Olivia Page, a 20-year-old trans woman, said, “I was the first in Hilton to advocate for myself. This garnered me as a teenager a lot of opposition. I became a target…” If it hadn’t been for the Obama protections, Olivia said, she would never have made her voice heard.

Trans activist activist Shauna O’Toole said, “We have the right to live as we choose, not as someone dictates to us. That’s what freedom is. We’ve seen an increase in racism, homophobia, transphobia – we have an administration falsely accusing us of being predators. Public schools are being encouraged to ignore the law protecting trans students. The Constitution provides equal protection under the law. Trump and his administration are on the wrong side of history.”

Emma Forbes-Jones, a Brighton psychologist who works with hundreds of trans youth and families, said, “The executive order signed by Trump is absolutely unacceptable. Shame on you, President Trump!” She suggested that we all need a “nest” where we are safe to be ourselves.

Bill Moehle, Brighton Town Supervisor, said, “In 2014 the Town of Brighton got tired waiting for the state legislature to pass GENDA… The State Senate didn’t have the guts to bring it to the floor.” So Brighton went ahead to declare its status as a Safe Place for LGTBQ people, including trans students in Brighton schools. He added, “Trans kids are just kids and equality shouldn’t be difficult. It’s what we all deserve… We cannot be silent because when equal rights are denied to one, they are denied to all.”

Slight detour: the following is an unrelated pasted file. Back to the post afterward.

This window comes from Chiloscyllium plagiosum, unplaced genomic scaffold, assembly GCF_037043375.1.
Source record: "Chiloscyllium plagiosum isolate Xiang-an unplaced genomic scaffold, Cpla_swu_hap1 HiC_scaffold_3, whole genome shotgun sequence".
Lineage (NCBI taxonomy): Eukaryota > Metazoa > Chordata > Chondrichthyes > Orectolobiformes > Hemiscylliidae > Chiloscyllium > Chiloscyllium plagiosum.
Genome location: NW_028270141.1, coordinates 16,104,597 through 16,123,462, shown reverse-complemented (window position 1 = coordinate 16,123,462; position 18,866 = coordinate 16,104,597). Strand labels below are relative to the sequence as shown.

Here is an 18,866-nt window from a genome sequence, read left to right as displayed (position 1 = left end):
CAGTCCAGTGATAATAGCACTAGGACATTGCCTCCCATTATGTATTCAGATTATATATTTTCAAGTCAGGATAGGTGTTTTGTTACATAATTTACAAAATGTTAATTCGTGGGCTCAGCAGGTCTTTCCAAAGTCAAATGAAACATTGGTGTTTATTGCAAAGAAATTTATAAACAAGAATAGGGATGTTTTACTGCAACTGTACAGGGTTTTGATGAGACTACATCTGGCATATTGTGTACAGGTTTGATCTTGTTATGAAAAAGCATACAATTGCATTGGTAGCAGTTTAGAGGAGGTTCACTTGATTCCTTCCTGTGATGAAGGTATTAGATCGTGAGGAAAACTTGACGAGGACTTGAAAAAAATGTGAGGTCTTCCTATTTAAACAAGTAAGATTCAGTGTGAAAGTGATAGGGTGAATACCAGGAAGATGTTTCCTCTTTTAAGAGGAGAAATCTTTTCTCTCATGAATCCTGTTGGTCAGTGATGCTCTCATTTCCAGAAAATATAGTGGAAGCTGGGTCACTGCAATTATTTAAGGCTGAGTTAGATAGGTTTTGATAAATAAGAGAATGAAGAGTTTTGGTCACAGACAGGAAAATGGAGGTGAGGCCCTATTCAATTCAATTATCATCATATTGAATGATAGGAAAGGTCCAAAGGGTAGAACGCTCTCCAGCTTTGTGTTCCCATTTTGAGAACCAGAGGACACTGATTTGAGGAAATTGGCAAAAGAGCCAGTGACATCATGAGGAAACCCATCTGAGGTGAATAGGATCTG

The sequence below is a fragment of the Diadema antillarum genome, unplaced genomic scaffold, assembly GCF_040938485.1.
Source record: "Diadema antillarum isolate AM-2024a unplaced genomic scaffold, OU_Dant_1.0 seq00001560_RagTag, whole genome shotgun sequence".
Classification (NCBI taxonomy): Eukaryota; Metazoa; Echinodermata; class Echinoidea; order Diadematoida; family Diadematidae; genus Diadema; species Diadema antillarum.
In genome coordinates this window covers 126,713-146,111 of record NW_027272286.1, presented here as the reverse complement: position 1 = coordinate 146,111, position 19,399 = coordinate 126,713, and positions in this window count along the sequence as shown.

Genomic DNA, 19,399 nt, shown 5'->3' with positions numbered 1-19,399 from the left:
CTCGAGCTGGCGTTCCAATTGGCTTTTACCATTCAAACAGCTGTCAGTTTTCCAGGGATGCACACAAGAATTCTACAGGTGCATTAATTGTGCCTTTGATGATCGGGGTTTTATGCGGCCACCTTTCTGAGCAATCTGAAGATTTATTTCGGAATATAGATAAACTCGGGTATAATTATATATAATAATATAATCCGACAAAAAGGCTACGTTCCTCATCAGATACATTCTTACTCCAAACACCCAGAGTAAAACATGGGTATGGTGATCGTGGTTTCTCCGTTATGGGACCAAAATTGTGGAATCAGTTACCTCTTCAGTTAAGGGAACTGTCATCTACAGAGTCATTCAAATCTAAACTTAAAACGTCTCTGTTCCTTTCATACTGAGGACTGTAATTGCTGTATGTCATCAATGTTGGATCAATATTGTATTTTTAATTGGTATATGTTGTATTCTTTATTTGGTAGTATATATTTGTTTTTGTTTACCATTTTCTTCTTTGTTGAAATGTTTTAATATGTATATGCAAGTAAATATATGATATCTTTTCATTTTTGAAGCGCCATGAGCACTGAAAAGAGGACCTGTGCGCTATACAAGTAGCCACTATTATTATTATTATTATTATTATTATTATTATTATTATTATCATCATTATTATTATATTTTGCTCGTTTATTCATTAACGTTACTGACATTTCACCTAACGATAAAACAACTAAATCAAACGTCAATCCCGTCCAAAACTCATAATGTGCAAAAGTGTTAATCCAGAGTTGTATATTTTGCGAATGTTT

School administrators have begun speaking out. On Feb. 24,Kevin McGowan, Ed. D., Superintendent of Schools, Brighton CSD, sent a message to students, staff and the school community on Feb. 24. He said in part:

“Simply put, the actions taken by the federal government on Wednesday will have no practical impact here in Brighton. Although we certainly recognize and empathize with the emotional impact that can be felt, we wanted you to know that our practice here will remain unchanged. As we have said here for quite some time, you are who you say you are. We will love, support, and embrace you for being you, in every way, without exception.”

RGMC presents “A Narrow Bridge” on March 18

RGMC June 2016 flagThe Rochester Gay Men’s Chorus (RGMC) presents A Narrow Bridge on Saturday, March 18, at 7:30 pm at Hochstein Performance Hall, 50 North Plymouth Avenue.